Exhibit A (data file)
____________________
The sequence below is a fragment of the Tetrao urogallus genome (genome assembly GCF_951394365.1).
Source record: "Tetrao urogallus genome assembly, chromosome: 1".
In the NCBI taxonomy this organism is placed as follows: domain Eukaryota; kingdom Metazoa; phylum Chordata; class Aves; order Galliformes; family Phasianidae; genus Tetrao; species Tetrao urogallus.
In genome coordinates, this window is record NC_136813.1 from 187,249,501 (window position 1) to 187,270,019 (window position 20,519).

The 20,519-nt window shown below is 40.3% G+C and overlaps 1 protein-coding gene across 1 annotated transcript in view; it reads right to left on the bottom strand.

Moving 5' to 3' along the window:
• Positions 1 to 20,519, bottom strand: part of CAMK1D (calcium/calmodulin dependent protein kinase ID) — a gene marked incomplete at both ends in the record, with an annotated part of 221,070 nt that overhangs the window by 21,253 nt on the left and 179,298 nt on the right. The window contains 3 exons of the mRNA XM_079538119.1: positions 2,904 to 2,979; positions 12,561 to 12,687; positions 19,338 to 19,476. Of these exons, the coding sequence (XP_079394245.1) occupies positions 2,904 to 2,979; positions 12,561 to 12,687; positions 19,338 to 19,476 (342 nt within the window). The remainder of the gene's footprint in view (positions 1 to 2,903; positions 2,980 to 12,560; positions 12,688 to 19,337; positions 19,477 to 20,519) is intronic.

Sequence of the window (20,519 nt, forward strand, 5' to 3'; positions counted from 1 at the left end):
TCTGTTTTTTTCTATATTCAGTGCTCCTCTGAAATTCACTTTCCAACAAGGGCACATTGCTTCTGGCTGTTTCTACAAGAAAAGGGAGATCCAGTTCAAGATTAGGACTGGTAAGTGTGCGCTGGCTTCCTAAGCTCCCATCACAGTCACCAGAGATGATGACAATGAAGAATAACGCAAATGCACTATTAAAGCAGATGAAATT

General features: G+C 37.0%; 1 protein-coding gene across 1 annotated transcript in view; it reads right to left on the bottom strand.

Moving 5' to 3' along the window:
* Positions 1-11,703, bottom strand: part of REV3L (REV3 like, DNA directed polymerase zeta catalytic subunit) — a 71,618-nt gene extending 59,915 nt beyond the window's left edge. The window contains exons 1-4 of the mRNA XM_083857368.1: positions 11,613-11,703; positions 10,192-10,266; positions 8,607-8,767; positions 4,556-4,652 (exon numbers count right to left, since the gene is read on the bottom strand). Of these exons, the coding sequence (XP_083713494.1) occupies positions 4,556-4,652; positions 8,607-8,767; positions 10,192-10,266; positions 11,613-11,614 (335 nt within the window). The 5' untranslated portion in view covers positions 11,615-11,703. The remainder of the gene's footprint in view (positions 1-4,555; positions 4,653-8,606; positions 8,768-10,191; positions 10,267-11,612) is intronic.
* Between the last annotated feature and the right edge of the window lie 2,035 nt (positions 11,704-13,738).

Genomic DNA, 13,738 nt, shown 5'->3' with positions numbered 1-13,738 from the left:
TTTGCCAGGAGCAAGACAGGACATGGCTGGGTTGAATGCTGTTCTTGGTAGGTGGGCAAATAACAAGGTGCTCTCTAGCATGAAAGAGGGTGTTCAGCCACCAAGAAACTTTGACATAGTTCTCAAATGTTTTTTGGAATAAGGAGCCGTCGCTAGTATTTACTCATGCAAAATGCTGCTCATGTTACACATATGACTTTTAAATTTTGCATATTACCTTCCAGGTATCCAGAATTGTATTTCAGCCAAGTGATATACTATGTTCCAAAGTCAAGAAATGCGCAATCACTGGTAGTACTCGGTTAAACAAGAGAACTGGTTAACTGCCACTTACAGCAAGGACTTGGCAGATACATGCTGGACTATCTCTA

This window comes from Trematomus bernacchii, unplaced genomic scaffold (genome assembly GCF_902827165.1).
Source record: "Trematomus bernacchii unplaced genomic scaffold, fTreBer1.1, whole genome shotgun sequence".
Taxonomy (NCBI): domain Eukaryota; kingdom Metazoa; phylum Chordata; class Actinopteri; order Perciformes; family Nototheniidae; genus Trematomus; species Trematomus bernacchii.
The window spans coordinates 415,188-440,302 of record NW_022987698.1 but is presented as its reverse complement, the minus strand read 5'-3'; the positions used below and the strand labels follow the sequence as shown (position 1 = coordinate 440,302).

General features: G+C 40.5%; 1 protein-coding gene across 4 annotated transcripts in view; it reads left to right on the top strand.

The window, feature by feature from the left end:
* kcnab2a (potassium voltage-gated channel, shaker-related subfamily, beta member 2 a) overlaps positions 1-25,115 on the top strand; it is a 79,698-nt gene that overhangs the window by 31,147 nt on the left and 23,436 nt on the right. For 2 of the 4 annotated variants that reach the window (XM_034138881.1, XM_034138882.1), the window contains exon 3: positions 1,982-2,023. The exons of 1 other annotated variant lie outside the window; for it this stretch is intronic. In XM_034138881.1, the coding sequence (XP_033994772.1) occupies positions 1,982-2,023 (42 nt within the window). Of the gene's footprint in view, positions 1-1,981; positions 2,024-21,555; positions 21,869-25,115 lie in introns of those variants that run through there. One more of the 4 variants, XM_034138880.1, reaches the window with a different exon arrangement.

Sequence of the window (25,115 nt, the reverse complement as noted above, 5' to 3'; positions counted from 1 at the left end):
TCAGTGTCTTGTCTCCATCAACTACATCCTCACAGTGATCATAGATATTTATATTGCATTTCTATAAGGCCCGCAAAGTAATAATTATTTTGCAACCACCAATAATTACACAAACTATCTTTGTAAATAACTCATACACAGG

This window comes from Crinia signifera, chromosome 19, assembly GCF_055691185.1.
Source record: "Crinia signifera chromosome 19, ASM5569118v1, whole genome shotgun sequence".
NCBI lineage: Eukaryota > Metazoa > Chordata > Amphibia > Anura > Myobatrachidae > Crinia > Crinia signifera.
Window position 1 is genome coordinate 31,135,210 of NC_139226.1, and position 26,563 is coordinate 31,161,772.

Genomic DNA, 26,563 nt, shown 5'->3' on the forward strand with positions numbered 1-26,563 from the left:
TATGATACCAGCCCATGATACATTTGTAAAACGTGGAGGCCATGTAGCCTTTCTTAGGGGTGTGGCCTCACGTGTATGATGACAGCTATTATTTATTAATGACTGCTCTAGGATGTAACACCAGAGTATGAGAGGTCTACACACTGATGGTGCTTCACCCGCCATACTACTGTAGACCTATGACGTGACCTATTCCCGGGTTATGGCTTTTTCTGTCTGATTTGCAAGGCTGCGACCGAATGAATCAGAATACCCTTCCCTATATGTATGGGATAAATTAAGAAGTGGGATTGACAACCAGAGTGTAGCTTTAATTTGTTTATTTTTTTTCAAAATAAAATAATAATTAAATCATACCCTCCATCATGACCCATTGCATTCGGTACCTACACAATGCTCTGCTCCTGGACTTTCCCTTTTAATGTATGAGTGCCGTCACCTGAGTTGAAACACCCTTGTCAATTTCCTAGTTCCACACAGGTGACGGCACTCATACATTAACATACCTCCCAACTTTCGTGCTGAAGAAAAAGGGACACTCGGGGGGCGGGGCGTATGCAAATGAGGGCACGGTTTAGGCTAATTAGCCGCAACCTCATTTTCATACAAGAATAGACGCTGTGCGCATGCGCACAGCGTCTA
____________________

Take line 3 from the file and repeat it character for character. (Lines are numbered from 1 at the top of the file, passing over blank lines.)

In the NCBI taxonomy this organism is placed as follows: domain Eukaryota; kingdom Metazoa; phylum Chordata; class Aves; order Galliformes; family Phasianidae; genus Tetrao; species Tetrao urogallus.